- Golden Globe Awards
Identifying Features (Mexico)
Identifying Features (Sin Señas Particulares), a film shot mostly by women filmmakers, is about a mother, Magdalena (portrayed by Mercedes Hernandez), who embarks on a journey in search of her son who disappeared en route to the U.S. border. She meets a young man, Miguel (David Illescas), recently deported from the U.S. who is making his way home and eager to see his mother again in a territory where victims and aggressors ramble together.
First-time director Fernanda Valadez, who also co-wrote and co-produced the movie with Astrid Rondero, described the movie as an exploration of the horrors and contradictions of today’s Mexico, of a whirlwind of violence that doesn’t seem to end, and of the unfortunate path of the migrants.
The film delves into the plight of many immigrants who often go missing or die on their journeys. It is set in the current Mexican humanitarian crisis, spotlights the country’s failed war against drug cartels, the disappearance of migrants bound for the U.S., and the dangerous odysseys of those looking for missing family members.
The poignant drama also stars Juan Jesus Varela (Jesus), Armando Garcia (Rigo), Laura Elena Ibarra (Chuya), Ana Laura Rodriguez (Olivia), Xicontencatl Ulloa (Pedro) and Juan Pablo Acevedo (Agente Ministerio Publico)
In an HFPA press conference with Valadez by Zoom in December 2021, while she was in Morelia as a juror for its film festival, she talked about the preparation and research for the film. “We wanted to have a clearer idea of how this phenomenon is very shocking and intriguing in Mexico for all of us, like enforced recruitment, migration, enforced disappearances. And then it was a matter of having a closer look at human stories that could help us closely understand more in terms of empathy and basically in terms of human experience.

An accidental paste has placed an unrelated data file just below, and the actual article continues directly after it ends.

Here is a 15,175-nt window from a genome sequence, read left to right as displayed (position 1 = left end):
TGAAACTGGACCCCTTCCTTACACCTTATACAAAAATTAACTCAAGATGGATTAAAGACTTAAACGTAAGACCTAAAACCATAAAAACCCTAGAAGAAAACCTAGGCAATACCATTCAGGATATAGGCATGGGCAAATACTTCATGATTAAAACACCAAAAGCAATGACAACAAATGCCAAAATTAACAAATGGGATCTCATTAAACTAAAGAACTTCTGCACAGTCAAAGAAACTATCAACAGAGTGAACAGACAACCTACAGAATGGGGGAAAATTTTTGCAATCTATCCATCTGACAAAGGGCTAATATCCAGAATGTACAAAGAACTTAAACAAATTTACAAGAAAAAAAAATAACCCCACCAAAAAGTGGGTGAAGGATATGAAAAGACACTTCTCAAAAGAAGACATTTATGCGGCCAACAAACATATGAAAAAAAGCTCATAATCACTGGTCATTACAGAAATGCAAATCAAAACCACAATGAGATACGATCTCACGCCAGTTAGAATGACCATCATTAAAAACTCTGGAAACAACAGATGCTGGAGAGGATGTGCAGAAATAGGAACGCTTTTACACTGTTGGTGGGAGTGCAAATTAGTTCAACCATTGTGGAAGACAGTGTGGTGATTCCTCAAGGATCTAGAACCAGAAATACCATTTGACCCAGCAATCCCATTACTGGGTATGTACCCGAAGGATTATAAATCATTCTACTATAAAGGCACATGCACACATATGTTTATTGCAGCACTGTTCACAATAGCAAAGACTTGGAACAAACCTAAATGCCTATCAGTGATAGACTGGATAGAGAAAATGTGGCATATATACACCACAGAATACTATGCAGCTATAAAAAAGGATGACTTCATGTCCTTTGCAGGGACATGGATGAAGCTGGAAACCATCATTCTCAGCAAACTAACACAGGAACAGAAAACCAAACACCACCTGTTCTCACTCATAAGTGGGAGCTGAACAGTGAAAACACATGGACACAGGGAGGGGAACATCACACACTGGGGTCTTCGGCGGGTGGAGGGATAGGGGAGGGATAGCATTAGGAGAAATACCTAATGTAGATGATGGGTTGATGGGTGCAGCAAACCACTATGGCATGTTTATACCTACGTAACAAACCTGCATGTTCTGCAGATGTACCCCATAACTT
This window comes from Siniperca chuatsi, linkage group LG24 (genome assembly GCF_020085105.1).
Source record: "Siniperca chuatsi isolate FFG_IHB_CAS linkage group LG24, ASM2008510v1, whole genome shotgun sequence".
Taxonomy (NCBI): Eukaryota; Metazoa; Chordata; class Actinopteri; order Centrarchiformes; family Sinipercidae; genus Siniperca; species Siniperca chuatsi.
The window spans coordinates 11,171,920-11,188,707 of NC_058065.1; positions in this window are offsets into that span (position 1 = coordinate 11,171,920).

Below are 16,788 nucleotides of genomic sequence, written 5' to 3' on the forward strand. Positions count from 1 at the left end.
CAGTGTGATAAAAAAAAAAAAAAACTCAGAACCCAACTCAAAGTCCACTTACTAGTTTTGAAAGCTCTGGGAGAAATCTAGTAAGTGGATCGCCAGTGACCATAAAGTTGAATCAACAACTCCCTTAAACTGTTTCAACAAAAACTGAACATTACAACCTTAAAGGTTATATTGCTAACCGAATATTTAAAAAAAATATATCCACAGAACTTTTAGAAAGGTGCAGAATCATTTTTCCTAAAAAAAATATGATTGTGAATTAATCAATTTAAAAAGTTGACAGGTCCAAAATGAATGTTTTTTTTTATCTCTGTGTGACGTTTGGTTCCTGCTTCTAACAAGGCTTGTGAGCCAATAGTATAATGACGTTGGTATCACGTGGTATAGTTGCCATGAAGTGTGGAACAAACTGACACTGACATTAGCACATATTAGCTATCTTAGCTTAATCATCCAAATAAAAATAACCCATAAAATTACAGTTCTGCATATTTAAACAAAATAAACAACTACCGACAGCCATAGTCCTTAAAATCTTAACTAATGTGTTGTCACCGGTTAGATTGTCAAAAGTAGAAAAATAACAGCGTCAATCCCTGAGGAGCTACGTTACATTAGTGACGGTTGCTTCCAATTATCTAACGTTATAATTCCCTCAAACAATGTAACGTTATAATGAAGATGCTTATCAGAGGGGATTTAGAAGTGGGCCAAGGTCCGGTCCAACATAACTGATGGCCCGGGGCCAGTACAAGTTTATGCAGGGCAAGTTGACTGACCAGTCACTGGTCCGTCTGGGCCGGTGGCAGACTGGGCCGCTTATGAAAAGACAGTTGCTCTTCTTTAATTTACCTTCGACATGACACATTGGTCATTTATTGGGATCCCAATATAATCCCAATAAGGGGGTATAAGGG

“We tried at some point to broaden our research in terms of social class and regions because we felt that this wave of violence that has been happening in Mexico for over a decade affects all of the social structures in Mexico.”
Valadez added that she and Rondero worked on the first draft of the story around 2012. She admitted that they realized that the phenomenon was much more complex than they realized, but it was not so much a matter of changing the essence of the story but of changing the secondary characters that they felt were crucial to helping them express this very volatile situation in Mexico.
She explained that when they started after 2010, “it was mainly out of shock. The situation in Mexico was deteriorating very greatly. We felt we needed to talk about this, about thousands of people going missing. We realized the situation is so grave that we cannot divide our society between those who are victims and those who are perpetrators.
“We wanted to explore more on that, try to question ourselves on how a single person can transition from being a victim to being a perpetrator and remain a victim at the same time. We needed to talk more of the human experience in society in a very complicated context of migration, not only in Mexico but in the world.”
Hernandez, who was cast as Magdalena, is a respected Mexican stage actress, producer and storyteller who has performed in more than 25 plays. As to casting her in her first leading film role, Valadez described her as “a great performer. She was the perfect actress to portray her. She has a great strength but also a great capacity to work with non-professional actors because she is so present.”
The cast was a mix of professional actors from Mexico City, and young performers from the communities where they worked, well-versed in the motivation to immigrate.